In this situation, you won't be able to complete the manoeuvre. Instead, the examiner will tell you to drive on and ask you to complete another manoeuvre later on in the driving test.
You are allowed to make adjustments during your manoeuvre, so don't wait until it's too late—you'll get a serious driving test fault if you hit the kerb. Keep making your adjustments and re-adjust until you're straight and parallel with the kerb.
It's unlikely that the examiner will have to get out of the car to check whether you've lined up close enough to the kerb. They've probably been doing it long enough to be able to tell just from inside of the car.
It's up to you to choose a place to pull up on the right. If you keep on driving for too long and it becomes clear that you're unable to carry out the manoeuvre, the examiner will take control. They'll issue a verbal command, either repeating the instruction again or aborting the manoeuvre so it can be carried out later in the test.
Given that standard parking spaces are around 15.7ft (4.8m) in length, two car lengths would come in at around 31.4ft (9.6m). The examiner, of course, does not expect you to be so specific—they're not going to get out and measure how far you've reversed. If you struggle with this part of the manoeuvre, we'd advise you pick out a reference point, such as a lamp post or a tree, to help give you an idea of how far back to reverse.
Your driving examiner's judgement will come into play here. If they don't think you've reversed far enough, then they'll likely advise you to continue reversing. If, on the other hand, you reverse further than you needed to, they probably won't mention it—as long as you stop, of course, and don't continue reversing! In either case, it's unlikely that you'll fail.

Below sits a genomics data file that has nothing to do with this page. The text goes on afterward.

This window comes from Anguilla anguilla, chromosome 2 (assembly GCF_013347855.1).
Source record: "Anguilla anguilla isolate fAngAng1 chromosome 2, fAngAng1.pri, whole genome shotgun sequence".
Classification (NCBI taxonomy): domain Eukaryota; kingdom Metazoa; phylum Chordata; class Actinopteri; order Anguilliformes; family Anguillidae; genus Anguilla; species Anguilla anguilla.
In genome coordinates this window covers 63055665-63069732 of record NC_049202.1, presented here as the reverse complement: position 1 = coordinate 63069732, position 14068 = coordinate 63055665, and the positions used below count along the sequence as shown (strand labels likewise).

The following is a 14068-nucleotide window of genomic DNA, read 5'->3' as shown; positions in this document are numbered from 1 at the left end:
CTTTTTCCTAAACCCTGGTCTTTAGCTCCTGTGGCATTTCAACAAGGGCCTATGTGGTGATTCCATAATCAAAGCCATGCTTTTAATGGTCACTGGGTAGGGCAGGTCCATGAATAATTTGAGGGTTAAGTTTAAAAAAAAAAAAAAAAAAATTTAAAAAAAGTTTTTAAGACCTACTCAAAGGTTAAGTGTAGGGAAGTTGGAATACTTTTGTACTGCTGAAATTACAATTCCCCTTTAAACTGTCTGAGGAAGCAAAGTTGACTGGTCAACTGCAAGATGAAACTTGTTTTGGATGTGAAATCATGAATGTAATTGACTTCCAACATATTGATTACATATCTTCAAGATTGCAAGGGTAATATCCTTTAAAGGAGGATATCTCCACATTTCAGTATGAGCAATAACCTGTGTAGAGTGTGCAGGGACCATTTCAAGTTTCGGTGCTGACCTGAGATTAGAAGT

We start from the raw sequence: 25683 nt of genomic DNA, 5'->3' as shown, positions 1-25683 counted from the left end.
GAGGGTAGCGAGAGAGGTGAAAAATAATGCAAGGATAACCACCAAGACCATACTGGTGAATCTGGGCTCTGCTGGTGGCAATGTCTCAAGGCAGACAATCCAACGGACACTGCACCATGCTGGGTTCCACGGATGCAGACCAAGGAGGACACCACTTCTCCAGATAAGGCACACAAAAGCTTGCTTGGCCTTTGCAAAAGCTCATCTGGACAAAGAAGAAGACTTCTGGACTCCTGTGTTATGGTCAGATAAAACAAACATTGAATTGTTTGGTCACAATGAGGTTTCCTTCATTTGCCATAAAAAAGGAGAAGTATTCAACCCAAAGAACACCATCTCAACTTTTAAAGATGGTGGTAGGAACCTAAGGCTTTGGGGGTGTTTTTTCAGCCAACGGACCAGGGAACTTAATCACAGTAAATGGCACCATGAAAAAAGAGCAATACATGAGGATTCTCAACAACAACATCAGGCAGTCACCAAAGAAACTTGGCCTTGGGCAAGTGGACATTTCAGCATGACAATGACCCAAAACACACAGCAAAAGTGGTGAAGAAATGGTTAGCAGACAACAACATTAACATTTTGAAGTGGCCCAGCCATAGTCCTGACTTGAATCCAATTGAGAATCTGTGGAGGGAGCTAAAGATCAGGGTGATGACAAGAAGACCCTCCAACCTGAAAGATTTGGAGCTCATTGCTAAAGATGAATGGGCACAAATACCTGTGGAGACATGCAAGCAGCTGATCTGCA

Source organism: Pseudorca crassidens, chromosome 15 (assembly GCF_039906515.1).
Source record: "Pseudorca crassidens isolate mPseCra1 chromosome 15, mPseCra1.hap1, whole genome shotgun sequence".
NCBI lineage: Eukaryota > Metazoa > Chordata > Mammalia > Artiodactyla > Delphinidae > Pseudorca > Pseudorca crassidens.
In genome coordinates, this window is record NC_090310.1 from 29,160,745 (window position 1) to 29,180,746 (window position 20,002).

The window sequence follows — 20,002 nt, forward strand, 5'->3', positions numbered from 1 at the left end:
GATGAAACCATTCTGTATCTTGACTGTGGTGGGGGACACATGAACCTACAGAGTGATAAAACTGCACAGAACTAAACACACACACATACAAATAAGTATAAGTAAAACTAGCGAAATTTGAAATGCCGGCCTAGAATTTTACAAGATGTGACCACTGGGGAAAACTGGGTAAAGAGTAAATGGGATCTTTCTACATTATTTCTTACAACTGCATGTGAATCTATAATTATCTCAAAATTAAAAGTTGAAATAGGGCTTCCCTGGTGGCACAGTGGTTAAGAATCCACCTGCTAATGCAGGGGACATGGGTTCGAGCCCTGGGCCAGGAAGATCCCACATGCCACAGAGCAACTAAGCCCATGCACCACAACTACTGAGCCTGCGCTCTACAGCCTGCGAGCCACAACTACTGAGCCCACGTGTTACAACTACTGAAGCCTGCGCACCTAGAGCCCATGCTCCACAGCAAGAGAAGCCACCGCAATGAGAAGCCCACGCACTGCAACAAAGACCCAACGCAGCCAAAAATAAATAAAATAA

There's a 1-in-3 chance that you'll be asked to complete the pulling up on the right manoeuvre. As such, you need to make sure that you know how to demonstrate it safely and confidently. Don't ignore it in the hopes that you'll be asked to complete one of the other manoeuvres!
Other than pulling up on the right, there are two other manoeuvres that you could be asked to complete on the driving test:
If there's no opportunity for you to turn right, due to heavy oncoming traffic, the examiner might ask you to cancel the manoeuvre and continue driving— you'll be asked to complete the manoeuvre later in your test. If, on the other hand, you could have moved off during a break in the traffic—but you chose not to—the examiner might give you a driving test fault for undue hesitation.
You can be asked to demonstrate one of the three manoeuvres at any point during the independent driving section. There's no set time specified by the DVSA, so it's entirely up to the examiner to decide. As such, there's no real way of you predicting exactly when you'll be asked. Instead of dwelling on it, we'd suggest you just concentrate on your driving and take it one step at a time.